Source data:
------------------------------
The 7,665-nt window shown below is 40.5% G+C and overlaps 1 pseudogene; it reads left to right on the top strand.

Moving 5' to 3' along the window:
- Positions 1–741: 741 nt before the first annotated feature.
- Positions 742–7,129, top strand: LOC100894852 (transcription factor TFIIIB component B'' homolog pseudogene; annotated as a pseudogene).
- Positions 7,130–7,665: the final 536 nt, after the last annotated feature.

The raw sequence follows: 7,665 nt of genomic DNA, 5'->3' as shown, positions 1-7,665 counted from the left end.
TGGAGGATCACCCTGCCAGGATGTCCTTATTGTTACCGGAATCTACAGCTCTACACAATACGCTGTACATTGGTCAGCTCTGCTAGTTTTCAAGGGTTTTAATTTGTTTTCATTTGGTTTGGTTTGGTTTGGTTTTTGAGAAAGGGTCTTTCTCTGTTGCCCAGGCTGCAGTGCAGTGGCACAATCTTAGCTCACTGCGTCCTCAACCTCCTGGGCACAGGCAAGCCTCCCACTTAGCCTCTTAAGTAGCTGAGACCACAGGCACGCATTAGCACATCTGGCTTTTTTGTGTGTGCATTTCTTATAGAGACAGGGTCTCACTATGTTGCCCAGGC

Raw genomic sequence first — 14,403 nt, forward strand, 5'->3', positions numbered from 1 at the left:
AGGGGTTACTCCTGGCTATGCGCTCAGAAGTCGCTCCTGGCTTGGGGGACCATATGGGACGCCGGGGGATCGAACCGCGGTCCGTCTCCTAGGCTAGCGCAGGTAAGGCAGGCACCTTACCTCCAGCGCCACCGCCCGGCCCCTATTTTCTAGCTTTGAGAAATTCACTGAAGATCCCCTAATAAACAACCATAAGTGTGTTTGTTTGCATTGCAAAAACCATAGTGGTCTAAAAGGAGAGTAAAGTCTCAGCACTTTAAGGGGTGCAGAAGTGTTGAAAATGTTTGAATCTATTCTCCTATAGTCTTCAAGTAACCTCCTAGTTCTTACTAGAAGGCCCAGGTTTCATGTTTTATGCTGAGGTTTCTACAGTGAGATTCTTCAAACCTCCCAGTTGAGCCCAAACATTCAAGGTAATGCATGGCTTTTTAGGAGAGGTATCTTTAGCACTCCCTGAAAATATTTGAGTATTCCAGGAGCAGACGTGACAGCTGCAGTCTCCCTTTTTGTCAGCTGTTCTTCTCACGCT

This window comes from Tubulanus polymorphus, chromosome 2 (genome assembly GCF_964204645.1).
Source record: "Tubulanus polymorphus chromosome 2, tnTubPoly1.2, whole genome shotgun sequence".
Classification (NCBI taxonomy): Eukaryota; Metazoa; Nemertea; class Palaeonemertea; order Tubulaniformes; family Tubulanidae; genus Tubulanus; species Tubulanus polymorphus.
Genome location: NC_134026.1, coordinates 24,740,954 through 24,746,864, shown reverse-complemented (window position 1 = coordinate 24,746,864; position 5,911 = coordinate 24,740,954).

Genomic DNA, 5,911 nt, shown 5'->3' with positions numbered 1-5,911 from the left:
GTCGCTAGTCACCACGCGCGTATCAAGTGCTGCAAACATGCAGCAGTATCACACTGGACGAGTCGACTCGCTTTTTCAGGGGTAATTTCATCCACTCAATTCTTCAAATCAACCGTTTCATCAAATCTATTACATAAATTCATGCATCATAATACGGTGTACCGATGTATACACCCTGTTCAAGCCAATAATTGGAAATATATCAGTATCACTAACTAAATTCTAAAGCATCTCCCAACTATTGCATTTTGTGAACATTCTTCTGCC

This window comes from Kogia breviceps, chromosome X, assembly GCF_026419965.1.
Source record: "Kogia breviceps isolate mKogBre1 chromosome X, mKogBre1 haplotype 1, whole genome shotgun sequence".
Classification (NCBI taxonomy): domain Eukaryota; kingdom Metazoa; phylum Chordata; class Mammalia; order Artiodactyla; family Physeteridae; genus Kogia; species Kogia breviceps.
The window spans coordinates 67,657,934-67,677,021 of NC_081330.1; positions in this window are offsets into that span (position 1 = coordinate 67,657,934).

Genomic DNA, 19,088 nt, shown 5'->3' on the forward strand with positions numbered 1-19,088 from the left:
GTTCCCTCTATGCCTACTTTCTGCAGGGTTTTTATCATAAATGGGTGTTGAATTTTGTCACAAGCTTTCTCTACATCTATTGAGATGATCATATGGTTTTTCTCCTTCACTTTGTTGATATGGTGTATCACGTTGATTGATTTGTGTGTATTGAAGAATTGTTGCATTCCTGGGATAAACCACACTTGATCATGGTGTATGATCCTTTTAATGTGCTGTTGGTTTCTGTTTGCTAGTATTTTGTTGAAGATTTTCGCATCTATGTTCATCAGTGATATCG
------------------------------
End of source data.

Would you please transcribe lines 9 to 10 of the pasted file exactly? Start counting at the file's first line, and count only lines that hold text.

AGGGGTTACTCCTGGCTATGCGCTCAGAAGTCGCTCCTGGCTTGGGGGACCATATGGGACGCCGGGGGATCGAACCGCGGTCCGTCTCCTAGGCTAGCGCAGGTAAGGCAGGCACCTTACCTCCAGCGCCACCGCCCGGCCCCTATTTTCTAGCTTTGAGAAATTCACTGAAGATCCCCTAATAAACAACCATAAGTGTGTTTGTTTGCATTGCAAAAACCATAGTGGTCTAAAAGGAGAGTAAAGTCTCAGCACTTTAAGGGGTGCAGAAGTGTTGAAAATGTTTGAATCTATTCTCCTATAGTCTTCAAGTAACCTCCTAGTTCTTACTAGAAGGCCCAGGTTTCATGTTTTATGCTGAGGTTTCTACAGTGAGATTCTTCAAACCTCCCAGTTGAGCCCAAACATTCAAGGTAATGCATGGCTTTTTAGGAGAGGTATCTTTAGCACTCCCTGAAAATATTTGAGTATTCCAGGAGCAGACGTGACAGCTGCAGTCTCCCTTTTTGTCAGCTGTTCTTCTCACGCT

This window comes from Tubulanus polymorphus, chromosome 2 (genome assembly GCF_964204645.1).